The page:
Angels of Tacloban

The contents of the wonderful Love Your Plane furniture shop and workshop on Oxford’s Iffley Road are great. Great furniture, really well designed, super cool patterns… Great cards, cushions, flower bombs, sketch books, note pads, prints, books, the list of greatness at great prices goes on, AND the guy that owns and runs the place is great too! All kinds of great… Including the great little gallery space, The Bus Stop Gallery, that he has out back.

Coinciding with Photography Oxford festival, The Bus Stop Gallery have adorned their walls with some fantastic photojournalism presented in a very liveablewithable way. Liveablewithable is a funny word to use in this context (not least because the word doesn’t exist), but because the subject of the show by Oxford-based photographer and psychiatrist Nick Rose, entitled Angels of Tacloban, is that of ‘getting by and getting on’ in the aftermath of typhoon Haiyan, which hit the coastal town of Tacloban in November 2013.

It’s not a massive show, but a hard-hitting show… and I actually found really uplifting and inspirational. The images depict ordinary people finding a way through tough times. I particularly liked one image of a family sitting at the ‘foot’ of a massive ship that had by washed ashore. The owner of the gallery remarked how the scratched on the ship reminded him of the scars on a beached whale’s belly. I also especially enjoyed the images of girls in hot pink dresses having a dancing lesson underneath the roof of a sports hall that has been partially ripped to shreds by this aggressive cyclone that swept through it.

The images are beautifully shot by a man who can clearly communicate with others, both his ‘sitters’ and his viewers. Rose has captured so much understated strength and spirit in the face of adversity in these stunning images.

Adding integrity in integrity, all proceeds from the sale of works in this show (each piece is priced at £85) goes to the International Medical Corps.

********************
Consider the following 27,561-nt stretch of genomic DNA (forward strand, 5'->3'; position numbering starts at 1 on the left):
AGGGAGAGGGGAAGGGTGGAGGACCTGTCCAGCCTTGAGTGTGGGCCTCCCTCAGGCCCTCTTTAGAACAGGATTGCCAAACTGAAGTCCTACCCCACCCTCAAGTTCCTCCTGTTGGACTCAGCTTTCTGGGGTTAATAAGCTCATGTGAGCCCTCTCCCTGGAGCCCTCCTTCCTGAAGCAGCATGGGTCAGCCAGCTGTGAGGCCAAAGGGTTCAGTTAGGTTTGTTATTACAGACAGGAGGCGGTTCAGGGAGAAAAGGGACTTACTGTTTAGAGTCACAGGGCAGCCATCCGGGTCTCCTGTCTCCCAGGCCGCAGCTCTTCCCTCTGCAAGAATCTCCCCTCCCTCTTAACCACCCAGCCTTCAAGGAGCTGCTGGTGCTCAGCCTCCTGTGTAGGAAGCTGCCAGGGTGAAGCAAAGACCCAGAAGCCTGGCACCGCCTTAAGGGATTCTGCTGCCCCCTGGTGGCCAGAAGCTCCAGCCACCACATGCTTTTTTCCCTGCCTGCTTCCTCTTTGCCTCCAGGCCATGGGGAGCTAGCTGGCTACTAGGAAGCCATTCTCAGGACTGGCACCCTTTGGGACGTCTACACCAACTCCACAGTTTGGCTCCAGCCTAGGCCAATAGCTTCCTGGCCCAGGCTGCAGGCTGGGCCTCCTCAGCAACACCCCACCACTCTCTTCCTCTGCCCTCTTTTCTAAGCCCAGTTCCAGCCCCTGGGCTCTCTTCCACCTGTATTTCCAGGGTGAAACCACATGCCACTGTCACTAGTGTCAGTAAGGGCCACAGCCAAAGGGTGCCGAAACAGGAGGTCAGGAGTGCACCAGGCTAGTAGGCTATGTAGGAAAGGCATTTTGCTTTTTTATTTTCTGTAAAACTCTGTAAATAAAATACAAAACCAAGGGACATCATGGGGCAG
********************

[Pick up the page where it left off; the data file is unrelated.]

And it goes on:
Angels of Tacloban at The Bus Stop Gallery in Love Your Plane continues until 8 October 2014.





And the beat goes on…


Paper Ghosts and Analogue Photography in Oxford

Paper Ghosts is a photography exhibition by Kim Shaw showing at Art Jericho from 27 February to 31 March 2014… and the works in it look stunning! Some sit somewhere between soft pencil drawings, and monochrome watercolours, whilst others evoke a feeling of technical drawings, or  studies of urban landscapes.

The exhibition comprises a collection of four series of photographs, you see, and each feels distinctly different, to the extent that it could be an exhibition of work by four different artists, which is interesting given that Shaw shot all of the images on a primitive analogue camera, a Holga made famous (and trendy) by Lomography and the boom in smartphone filters and apps such as Instagram and Hipstamatic.

The Old Vinyl Factory Project is a series of analogue images that gathers together works executed over the past 18 years, and in which the viewer is deserted by an audience that now largely embraces the digital world; Lilliputian Landscapes (2002) play with scale making the macro appear as micro; The Humidity Series sees Shaw explore the wild beauty of fog on Highland beaches and burns, the River Thames and Cherwell, and condensation permeating the hot houses at Kew Gardens, and Pin-hole Flowers is a classically and deconstructed series of images, presented dot by dot. Jenny Blyth, director at Art Jericho commented, “Shaw’s work is quietly beautiful, wistful yet contemporary.”

Shaw is currently a resident artist at Kew Studio, London, but despite coming from a photographically inclined family she started off life studying journalism followed by a career in advertising – perhaps it is this background or the commercial, brief-based photography of her family’s past that enables her to skip from subject to subject, style to style with such ease!?

Here’s a sample of some of the works on display at Art Jericho as part of this exhibition…







… and if this whets your appetite for analogue (which the people of Oxford seem particularly keen on at the moment following on the tail of the pretty popular, even if I do say so myself, Exposed LiveFriday that took place at the Ashmolean in July 2013, and I co-curated with Lomography London) then be sure to check out the forthcoming Oxfordshire Artweeks associated exhibition, Lo-Fi, taking place between 3 and 25 May at O3 Gallery, Gallery at the Old Fire Station and The Jam Factory, which will see aesthetic effect prioritised over digital accuracy in a series of exhibitions and workshops that will explore and celebrate creative analogue photography.

p.s. The Shop at the Old Fire Station sells some Lomo stuff if you fancy getting snappy yourself!

Seeing Oxford in a Different Light

These photos were on display in the Shop at the Old Fire Station and as part of a Pop-Up exhibition at the Ashmolean (part of Exposed LiveFriday). They are double-exposure images taken using a single roll of medium format analogue film (12 shots), and aimed to capture the eclectic nature that makes up the city of Oxford – literally, using the camera to capture Oxford in a Different Light.

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